Call it a compilation of all the crazy projects I've come up with over the years. Call it a how-to for things around the house. Call it whatever you like :) It's what I do everyday. My blog is really just a way for me to share what I've learned over the years about home improvement, interior design, organization, diy, crafting and home repair. And most importantly it comes from always working on a budget and forever wanting to fend for myself when it comes to anything. I hope you enjoy (and learn a few things along the way :)

Monday, February 11, 2013

How to repair frayed corners on a Vera Bradley bag

My daughters just inherited a Vera Bradley backpack from their cousin. Do they need another VB bag of any kind? No. Do they want it? Yes. : ) I noticed the corners were frayed and the plastic inside the edge binding was showing. Of course, being the project fanatic that I am, it was time for me to figure out how to fix it : )

It was actually very simple and I am by no means a seamstress. Do I know how to use a sewing machine? Yes. Do I have anything more than one needle and one presser foot? No. So this is beginner stuff.

I decided I would simply re-round the corners to get the frayed edges inside of a seam. First I decided to cut off the plastic edging. It wouldn't be necessary once the corners were inside the corner seam, and they would just get in the way when I was sewing.  Here is what it looked like after I cut the plastic off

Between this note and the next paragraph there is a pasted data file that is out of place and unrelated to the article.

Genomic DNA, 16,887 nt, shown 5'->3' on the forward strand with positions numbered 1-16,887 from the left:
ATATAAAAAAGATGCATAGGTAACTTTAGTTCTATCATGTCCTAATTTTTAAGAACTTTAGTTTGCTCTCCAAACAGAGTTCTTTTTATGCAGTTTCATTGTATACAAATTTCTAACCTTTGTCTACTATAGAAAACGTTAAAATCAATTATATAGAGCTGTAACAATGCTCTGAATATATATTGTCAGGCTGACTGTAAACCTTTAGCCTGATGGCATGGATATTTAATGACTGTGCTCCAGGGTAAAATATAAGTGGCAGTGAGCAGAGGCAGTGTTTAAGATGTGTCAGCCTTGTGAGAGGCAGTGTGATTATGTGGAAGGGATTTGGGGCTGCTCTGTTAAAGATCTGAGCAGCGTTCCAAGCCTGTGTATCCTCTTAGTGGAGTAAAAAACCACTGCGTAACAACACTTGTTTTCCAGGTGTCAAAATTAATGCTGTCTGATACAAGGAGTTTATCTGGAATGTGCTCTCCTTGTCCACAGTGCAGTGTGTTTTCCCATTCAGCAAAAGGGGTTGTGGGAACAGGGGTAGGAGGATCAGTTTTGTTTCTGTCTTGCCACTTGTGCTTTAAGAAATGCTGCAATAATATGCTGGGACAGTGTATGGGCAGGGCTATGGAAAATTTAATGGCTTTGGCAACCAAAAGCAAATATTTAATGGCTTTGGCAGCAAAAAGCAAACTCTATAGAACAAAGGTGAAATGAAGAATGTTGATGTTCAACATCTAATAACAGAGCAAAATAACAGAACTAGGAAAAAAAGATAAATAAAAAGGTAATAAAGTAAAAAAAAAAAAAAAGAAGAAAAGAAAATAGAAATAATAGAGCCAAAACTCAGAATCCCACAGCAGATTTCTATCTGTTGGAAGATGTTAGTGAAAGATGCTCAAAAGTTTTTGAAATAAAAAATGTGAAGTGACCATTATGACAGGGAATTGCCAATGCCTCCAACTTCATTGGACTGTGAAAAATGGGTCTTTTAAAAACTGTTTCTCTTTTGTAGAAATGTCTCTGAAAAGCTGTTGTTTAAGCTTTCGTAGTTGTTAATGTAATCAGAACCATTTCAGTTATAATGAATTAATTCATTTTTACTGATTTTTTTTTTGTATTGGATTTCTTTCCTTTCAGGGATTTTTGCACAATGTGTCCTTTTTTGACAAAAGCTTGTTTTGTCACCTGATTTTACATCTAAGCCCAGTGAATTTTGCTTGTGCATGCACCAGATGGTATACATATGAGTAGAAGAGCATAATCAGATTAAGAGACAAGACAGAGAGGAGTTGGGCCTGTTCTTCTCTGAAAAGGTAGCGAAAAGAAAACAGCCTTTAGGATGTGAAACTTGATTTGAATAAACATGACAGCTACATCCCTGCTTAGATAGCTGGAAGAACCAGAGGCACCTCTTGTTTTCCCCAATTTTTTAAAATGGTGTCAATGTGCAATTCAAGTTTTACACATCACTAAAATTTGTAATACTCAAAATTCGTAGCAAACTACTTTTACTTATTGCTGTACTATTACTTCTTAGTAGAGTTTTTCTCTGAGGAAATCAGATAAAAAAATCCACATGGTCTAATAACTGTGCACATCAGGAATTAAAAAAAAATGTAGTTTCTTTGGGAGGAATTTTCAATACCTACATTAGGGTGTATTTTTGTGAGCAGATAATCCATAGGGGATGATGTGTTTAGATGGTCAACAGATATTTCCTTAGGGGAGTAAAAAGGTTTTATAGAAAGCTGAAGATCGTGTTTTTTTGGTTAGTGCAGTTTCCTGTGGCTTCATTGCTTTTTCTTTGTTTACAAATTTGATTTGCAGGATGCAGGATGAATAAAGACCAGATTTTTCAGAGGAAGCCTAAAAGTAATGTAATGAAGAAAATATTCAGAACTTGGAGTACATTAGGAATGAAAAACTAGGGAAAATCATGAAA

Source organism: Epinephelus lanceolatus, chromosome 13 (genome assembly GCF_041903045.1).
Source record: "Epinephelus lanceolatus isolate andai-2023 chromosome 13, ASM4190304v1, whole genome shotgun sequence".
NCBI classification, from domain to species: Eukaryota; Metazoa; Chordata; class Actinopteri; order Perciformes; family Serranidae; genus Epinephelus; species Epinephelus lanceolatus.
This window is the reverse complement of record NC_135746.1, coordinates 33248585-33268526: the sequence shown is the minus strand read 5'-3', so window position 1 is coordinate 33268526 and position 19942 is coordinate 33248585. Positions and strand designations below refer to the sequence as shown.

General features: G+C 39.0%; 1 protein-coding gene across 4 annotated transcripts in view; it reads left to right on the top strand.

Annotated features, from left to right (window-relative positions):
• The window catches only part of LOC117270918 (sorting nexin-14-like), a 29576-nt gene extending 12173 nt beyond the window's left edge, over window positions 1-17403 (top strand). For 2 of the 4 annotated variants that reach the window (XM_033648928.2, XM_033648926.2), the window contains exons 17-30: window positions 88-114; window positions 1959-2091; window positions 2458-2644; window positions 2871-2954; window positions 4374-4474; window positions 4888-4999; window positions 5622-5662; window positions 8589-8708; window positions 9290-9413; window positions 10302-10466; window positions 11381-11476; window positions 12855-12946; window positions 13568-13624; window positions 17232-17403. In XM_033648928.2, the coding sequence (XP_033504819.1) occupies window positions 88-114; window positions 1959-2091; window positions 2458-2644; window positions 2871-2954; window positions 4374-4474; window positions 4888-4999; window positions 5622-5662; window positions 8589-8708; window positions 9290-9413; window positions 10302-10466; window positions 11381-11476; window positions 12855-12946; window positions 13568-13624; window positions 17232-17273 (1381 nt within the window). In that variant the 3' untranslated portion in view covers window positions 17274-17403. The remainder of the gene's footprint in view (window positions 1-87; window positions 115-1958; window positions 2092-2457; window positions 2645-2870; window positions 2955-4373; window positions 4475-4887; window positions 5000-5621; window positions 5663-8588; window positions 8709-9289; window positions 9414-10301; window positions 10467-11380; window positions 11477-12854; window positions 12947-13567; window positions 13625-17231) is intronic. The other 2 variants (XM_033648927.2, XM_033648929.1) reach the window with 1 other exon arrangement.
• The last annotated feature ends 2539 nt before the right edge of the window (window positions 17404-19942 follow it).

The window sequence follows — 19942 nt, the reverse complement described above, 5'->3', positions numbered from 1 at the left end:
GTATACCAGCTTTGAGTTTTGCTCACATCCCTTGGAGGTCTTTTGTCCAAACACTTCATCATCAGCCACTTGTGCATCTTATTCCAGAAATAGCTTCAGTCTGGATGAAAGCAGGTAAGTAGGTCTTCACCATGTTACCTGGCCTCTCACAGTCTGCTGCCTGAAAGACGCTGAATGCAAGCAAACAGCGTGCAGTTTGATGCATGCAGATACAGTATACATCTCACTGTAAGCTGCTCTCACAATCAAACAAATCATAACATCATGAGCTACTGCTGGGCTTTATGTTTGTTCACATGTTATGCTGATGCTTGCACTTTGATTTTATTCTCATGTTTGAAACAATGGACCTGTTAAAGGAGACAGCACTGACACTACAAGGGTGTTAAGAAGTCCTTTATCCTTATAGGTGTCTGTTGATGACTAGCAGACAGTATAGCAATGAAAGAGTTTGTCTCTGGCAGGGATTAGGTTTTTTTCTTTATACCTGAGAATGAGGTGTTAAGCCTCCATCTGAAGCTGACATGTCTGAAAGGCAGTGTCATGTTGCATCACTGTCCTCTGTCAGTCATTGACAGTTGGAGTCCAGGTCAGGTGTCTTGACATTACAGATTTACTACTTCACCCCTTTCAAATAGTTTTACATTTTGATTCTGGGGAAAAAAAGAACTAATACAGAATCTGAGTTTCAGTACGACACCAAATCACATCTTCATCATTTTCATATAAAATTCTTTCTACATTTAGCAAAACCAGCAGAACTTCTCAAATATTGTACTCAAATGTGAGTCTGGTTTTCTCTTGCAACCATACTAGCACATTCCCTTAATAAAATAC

Second, I turned the bag inside out (as I would be sewing from the inside). I then took pins and marked where the fraying started and stopped on each corner.

 I transferred those points onto the inside fabric with pencil (this is hard to see from the pic, but its on the white part).  This helped me remember what points needed to be included in the seam.
I then sewed each corner in. I started and stopped sewing about a 1/2" outside of each pencil mark. For those of you who don't know how to sew at all, you start your seam off the fabric, go in and them come back off the fabric at the end. In this case I didn't go all the way off over the edge binding.  I just went off the brown fabric onto the edging and stopped. I went in about 1/2" from the original seam by the time I was in the middle (remember your seam is progressive from edge to edge, starting off the fabric...building to 1/2" in from the original seam by the time you get to the middle...then gradually going back off the fabric). These notes are for beginning sewers obviously. Hopefully the picture shows what I am referring to. Its really hard to see eventhough I used white thread. 

Once I sewed all four corners, it was like a new bag. These two pics show two corners after they were sewn.  In the second one you can see where the edge binding is showing on each side, but sewn in at the middle.

There was some fraying on the bottom of the backpack straps as well, but I decided to leave that alone.  I wasn't about to cut the straps off and resew them back on further down. I also didn't was to tear open the bag to accomplish a reattachment properly  More experienced sewers might be willing to, but I'm more inclinded to wrap them with a solid fabric to hide them.  That's for another day : )  Just wanted to fix the obvious beaten corners. 
Hope this gives you the courage to try this quick fix : )


  1. Replies
    1. Thanks! I love writing it. Have so many posts waiting in the wings for a free day or two to be posted :)